Managing a smooth leadership change in organisations

Ruto working with Uhuru's CSs bespeaks value of smooth transition

In Summary

• Leaders moving into new roles must understand the situation at hand and adapt to it


Widely expected to fire most if not all the Cabinet Secretaries appointed by his predecessor, President William Ruto baffled friend and foe by holding Cabinet meetings and attending state functions with people who openly campaigned against him just a few months ago.

Meanwhile, Ruto's Cabinet nominees were going through a vetting process in Parliament. Assuming no hiccups in the vetting, the proposed Cabinet should be sworn into office sometime in November. By then, the new President will have worked with his predecessor's appointees for almost two months following his inauguration on September 13. In essence, Ruto is the first President under the 2010 constitution who is working with Cabinet Secretaries appointed by a predecessor.

Away from politics, there's an interesting discussion in professional circles on the right way to conduct a transition of leadership in an organisation. Whoever takes leadership in any organisation is faced with the dilemma of whether to remove key people and start with a clean slate or have a smooth transition with existing heads of department.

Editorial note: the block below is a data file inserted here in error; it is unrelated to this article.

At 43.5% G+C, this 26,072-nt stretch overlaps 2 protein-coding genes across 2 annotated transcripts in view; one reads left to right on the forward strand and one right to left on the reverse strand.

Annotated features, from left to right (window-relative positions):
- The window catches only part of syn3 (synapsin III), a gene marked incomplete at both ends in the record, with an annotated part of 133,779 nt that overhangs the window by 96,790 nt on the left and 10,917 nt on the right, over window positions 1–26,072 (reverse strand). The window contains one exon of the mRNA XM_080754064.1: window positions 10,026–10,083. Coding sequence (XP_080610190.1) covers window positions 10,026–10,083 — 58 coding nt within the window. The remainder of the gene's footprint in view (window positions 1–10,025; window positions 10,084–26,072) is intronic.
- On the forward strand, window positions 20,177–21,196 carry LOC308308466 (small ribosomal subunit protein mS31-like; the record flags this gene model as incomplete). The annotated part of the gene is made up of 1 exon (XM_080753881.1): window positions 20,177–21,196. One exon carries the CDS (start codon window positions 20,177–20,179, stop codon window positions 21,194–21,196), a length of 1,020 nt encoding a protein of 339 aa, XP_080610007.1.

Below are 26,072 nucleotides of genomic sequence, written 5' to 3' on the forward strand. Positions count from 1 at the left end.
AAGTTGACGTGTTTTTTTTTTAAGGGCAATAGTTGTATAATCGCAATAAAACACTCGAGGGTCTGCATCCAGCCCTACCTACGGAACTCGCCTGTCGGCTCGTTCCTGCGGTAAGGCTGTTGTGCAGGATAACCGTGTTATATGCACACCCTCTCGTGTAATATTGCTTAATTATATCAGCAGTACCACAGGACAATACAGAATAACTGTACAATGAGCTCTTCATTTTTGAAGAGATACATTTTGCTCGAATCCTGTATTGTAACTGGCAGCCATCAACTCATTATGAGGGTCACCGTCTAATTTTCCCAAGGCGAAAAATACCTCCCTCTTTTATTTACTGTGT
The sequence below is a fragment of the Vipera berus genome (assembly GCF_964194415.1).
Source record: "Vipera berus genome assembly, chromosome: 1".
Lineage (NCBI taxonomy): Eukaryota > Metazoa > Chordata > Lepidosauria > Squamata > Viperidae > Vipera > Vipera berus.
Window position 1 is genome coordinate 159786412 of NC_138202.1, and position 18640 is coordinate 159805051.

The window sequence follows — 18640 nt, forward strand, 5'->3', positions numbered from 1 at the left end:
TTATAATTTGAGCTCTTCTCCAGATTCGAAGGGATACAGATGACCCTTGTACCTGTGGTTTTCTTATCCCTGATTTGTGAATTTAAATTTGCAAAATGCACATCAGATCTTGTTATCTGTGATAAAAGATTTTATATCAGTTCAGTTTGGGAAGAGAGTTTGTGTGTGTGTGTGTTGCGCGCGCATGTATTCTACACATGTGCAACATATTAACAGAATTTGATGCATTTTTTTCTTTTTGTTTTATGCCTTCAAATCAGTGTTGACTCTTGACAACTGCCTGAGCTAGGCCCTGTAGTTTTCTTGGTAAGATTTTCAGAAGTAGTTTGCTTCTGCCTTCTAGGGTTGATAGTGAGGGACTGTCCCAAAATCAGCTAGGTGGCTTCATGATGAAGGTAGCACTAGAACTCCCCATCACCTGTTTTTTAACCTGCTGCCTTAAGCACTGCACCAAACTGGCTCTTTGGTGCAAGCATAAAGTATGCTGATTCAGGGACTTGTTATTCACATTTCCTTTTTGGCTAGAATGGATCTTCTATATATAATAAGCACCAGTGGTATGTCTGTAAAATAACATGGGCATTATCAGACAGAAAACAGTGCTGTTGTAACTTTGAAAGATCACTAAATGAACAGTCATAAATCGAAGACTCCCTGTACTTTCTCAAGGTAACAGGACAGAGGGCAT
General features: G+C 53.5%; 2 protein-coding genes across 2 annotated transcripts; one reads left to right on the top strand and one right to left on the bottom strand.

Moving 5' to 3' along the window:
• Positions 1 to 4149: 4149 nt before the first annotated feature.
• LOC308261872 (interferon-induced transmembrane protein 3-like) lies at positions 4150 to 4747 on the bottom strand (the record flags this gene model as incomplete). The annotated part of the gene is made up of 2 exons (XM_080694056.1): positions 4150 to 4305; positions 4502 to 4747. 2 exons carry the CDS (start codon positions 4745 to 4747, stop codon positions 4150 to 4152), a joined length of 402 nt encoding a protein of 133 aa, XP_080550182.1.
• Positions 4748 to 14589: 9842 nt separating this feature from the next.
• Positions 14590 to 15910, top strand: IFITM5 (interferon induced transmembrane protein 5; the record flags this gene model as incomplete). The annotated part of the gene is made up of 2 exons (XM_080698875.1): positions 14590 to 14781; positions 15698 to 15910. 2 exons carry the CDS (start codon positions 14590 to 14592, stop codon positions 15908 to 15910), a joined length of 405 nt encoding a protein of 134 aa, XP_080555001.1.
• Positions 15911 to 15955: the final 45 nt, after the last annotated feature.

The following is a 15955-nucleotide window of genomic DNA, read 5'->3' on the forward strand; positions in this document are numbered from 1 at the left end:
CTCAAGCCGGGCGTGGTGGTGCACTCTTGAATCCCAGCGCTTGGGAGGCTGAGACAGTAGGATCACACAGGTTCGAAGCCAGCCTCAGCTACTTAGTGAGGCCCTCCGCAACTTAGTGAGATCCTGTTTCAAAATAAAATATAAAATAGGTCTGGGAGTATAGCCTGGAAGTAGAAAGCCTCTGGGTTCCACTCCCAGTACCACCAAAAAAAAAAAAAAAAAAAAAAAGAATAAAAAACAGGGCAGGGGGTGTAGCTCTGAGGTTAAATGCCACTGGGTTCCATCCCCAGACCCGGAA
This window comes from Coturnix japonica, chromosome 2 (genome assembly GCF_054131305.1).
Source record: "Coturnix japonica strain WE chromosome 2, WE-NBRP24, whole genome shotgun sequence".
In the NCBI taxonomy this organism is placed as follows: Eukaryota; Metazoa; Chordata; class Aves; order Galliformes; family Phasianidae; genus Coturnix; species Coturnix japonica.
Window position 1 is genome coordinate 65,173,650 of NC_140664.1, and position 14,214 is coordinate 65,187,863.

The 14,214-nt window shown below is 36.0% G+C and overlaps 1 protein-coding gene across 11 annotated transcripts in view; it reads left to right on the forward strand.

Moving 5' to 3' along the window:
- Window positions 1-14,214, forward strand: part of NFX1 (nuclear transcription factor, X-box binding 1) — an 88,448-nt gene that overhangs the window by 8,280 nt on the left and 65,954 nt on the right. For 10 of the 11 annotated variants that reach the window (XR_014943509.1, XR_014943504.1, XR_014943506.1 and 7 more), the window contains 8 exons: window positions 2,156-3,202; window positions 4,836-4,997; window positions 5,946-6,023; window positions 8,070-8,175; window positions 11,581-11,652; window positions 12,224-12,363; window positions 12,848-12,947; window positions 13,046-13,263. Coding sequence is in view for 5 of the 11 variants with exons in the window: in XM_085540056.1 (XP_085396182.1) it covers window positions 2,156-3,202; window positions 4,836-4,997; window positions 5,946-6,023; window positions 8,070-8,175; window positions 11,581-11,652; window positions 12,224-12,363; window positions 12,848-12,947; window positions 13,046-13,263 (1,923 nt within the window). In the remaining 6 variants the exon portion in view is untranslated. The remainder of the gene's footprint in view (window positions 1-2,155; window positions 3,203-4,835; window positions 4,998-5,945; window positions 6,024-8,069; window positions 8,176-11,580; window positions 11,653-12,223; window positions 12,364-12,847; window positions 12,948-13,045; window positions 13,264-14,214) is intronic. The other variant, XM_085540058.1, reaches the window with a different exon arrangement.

The reason for the transition strongly influences how new leaders conduct themselves. Leadership changes that were foreseen, such as those arising from retirement or the expiry of an incumbent's term of office, are easier to manage compared to abrupt transitions. An organisation may undergo a sudden transition if the office holder unexpectedly resigns, is dismissed from office or dies. 

"Leaders in transition rely on the skills and strategies that worked for them in the past. That's a mistake," writes Prof Michael Watkins in the Harvard Business Review. Watkins believes leaders moving into new roles must gain a deep understanding of the situation at hand and adapt to it.

Anyone taking leadership of an organisation is most likely entering one of these situations: launching a new venture or project, saving an organisation that's in serious trouble, taking over a rapidly expanding company, re-energising a once-leading company or following in the footsteps of a charismatic leader with a strong legacy of success.